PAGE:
• Nonsteroidal anti-inflammatory drugs (NSAIDs) such as aspirin, naproxen (Aleve), and ibuprofen (Advil)

On the day of and before your procedure, you must completely empty the upper GI tract. To do this, you will have to stop eating and drinking 4-8 hours before the procedure. You cannot chew gum or smoke during this time, either.

You should also arrange for transportation to and from your appointment, as you will not be able to drive for 12-24 hours following your upper endoscopy. Risks of the procedure include reacting abnormally to the sedatives, bleeding from a biopsy, or accidental punctures to the GI tract. Please discuss any concerns you might have with the doctor prior to your procedure.

During the Procedure

We’ll perform your procedure either in a hospital or outpatient surgery center. Rest assured that your safety and comfort will be our foremost concerns. We’ll give you a local, liquid anesthetic to gargle or spray on the back of the throat to numb the area and control any gag reflex. We’ll also monitor your vital signs throughout the procedure to ensure that the sedatives are working normally.

As the procedure begins, the doctor will carefully guide the endoscope through the esophagus and, from there, into the stomach and duodenum. She will carefully monitor the computer screen to check for any abnormalities in the intestinal lining. If she finds any, she can use tools that she slides through the endoscope to perform a biopsy, remove abnormal growths, or even stop any bleeding.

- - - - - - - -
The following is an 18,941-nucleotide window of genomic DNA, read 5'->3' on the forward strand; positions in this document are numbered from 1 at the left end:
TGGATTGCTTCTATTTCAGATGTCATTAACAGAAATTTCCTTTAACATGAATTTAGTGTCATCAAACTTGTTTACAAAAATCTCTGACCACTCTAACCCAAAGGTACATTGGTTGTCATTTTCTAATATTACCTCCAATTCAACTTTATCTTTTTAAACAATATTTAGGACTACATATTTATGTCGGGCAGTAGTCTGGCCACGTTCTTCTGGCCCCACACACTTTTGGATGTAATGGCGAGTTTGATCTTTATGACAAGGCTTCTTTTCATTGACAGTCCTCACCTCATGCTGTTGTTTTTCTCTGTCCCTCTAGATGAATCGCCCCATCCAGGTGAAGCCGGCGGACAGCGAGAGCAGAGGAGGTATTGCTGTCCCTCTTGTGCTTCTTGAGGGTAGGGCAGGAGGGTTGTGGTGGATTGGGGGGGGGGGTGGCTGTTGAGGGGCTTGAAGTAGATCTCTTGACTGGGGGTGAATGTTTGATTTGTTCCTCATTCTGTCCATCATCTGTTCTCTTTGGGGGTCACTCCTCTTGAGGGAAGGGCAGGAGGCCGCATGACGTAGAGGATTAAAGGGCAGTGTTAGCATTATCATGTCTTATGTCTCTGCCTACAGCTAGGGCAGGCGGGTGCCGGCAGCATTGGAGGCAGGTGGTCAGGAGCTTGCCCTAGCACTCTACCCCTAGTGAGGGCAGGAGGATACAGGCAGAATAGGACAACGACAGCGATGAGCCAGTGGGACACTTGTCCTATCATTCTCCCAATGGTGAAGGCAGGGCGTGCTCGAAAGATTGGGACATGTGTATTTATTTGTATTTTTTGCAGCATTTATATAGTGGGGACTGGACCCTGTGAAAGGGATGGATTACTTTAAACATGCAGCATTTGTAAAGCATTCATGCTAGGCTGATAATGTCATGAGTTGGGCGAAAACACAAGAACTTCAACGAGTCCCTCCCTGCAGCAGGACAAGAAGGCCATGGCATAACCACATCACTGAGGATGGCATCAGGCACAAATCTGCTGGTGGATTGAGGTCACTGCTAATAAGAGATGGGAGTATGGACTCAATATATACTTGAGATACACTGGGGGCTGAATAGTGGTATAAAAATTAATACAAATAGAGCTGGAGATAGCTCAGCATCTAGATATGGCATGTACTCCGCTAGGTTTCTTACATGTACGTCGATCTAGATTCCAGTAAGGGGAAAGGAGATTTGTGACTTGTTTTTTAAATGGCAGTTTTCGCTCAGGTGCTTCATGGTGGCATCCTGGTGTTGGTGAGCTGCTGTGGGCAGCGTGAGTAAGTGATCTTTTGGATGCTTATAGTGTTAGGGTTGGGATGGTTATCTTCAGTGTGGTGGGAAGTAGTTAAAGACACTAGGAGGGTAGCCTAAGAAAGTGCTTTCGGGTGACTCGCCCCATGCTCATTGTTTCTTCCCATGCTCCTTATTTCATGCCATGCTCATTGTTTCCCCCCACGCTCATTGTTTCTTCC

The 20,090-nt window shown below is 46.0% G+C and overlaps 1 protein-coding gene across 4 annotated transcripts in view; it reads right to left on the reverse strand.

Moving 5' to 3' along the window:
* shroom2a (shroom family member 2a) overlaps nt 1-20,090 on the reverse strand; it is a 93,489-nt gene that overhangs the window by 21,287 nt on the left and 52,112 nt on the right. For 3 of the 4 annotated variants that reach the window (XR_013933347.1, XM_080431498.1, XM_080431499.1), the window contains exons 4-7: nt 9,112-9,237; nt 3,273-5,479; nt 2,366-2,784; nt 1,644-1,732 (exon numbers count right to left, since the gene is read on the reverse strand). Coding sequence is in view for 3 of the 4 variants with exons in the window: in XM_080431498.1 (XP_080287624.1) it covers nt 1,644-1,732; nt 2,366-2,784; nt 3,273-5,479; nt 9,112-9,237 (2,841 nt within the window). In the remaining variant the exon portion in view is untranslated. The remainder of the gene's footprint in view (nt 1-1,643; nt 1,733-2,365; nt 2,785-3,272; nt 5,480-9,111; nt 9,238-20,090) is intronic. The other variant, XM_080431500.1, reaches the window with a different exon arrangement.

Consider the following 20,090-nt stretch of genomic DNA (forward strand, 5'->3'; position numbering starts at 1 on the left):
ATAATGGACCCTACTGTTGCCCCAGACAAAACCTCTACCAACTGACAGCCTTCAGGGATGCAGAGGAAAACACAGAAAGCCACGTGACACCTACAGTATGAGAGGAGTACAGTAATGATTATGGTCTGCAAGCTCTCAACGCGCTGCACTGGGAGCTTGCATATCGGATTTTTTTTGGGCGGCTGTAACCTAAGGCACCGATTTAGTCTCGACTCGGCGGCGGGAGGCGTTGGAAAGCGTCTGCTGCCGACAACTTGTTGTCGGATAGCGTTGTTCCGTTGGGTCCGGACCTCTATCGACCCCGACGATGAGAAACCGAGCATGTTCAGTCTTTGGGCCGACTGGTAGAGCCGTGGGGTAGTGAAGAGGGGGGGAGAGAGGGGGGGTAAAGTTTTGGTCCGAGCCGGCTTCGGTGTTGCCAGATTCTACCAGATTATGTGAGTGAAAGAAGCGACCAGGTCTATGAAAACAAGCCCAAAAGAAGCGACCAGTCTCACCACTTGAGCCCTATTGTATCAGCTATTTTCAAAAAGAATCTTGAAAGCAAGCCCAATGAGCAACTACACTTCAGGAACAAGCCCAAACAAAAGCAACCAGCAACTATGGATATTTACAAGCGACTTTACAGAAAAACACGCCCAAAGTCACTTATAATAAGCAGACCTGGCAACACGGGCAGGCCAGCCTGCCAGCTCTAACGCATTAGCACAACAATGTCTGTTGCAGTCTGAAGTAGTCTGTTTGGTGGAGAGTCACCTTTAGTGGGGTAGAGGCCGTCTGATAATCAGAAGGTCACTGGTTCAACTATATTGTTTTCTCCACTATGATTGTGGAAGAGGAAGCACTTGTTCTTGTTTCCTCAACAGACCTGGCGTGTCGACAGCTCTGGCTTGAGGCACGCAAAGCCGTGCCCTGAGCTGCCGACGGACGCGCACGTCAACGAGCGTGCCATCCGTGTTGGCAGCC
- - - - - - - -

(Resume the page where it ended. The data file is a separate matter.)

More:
After the Procedure

The first area of concern is to ensure the sedatives wear off properly. Generally, we’ll monitor you for about an hour to make sure that the initial round of sedatives has worn off, though again, you will not be able to drive for 12-24 hours to ensure they completely wear off.

Patients normally experience some uncomfortable symptoms after the procedure, such as a sore throat, nausea, fatigue, or a bloated feeling. These are not a cause for concern. However, if you experience any of the following (rare) symptoms, let us know right away:

  • Bloody/very dark stool
  • Difficulty swallowing
  • Fever
  • Vomiting
  • Worsening pain in the throat, chest, or abdomen